Effect of hand splints on stereotypic hand behavior of girls with Rett syndrome: a replication study

Title

Effect of hand splints on stereotypic hand behavior of girls with Rett syndrome: a replication study

Creator

Tuten H; Miedaner J

Publisher

Physical Therapy

Date

1989

Subject

Humans; Female; Child Preschool; Reproducibility of Results; Splints; Stereotyped Behavior; Hand; Rett Syndrome/rehabilitation; tone and motor problems; Rett syndrome; physical intervention; hand splints; hand wringing

Description

The purposes of this study were to replicate a recent report of the positive effects of hand splinting on the stereotypic hand movement of children with Rett syndrome and to evaluate the generality of these results to a different setting. Two 5-year-old girls diagnosed with early Stage-III Rett syndrome were introduced to hand splints in accordance with the multiple-baseline design used in the Naganuma and Billingsley study. Splint wear ranged from 30 to 50 days for the two subjects. Data were analyzed as a percentage of time and as actual time in minutes. Unlike the previous study, in which a decrease in hand-wringing behavior was noted, neither subject in our study demonstrated a decrease in stereotypic hand behavior or a subsequent increase in independent feeding skills when wearing the splints. There was also no evidence of increased hand wringing following withdrawal of the splints. The differences in ages of the subjects and different functional levels (stages) may have been contributing factors to the conflicting results and should be considered in managing this group of children.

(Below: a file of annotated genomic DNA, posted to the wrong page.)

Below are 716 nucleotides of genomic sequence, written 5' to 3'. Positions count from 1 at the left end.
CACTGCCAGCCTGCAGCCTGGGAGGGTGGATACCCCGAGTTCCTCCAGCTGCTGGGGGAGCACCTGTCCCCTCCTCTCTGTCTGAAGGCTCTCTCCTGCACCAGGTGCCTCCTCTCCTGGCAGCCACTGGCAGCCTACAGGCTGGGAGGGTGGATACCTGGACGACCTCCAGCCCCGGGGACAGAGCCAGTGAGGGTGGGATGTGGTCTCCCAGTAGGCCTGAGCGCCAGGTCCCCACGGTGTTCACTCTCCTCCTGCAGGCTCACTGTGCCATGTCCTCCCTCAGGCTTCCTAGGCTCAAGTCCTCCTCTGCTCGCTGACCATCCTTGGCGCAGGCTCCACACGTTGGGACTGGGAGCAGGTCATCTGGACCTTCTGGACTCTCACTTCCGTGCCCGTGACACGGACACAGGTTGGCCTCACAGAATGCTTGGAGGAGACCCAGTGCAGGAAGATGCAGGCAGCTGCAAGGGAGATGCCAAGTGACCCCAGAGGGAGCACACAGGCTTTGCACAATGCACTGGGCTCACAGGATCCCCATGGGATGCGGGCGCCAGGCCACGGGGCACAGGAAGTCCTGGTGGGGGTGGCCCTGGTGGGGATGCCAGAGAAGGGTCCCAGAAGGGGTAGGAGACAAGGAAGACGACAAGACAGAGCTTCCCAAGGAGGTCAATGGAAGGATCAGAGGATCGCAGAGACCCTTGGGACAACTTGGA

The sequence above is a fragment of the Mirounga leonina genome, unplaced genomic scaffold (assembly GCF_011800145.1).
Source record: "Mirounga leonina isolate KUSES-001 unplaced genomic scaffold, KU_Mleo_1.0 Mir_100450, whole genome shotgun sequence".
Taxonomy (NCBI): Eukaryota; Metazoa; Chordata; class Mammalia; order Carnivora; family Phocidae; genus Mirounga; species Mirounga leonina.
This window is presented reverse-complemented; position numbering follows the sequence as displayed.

Rights

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Citation

Tuten H; Miedaner J, “Effect of hand splints on stereotypic hand behavior of girls with Rett syndrome: a replication study,” Pediatric Palliative Care Library, accessed December 3, 2021, https://pedpalascnetlibrary.omeka.net/items/show/16833.

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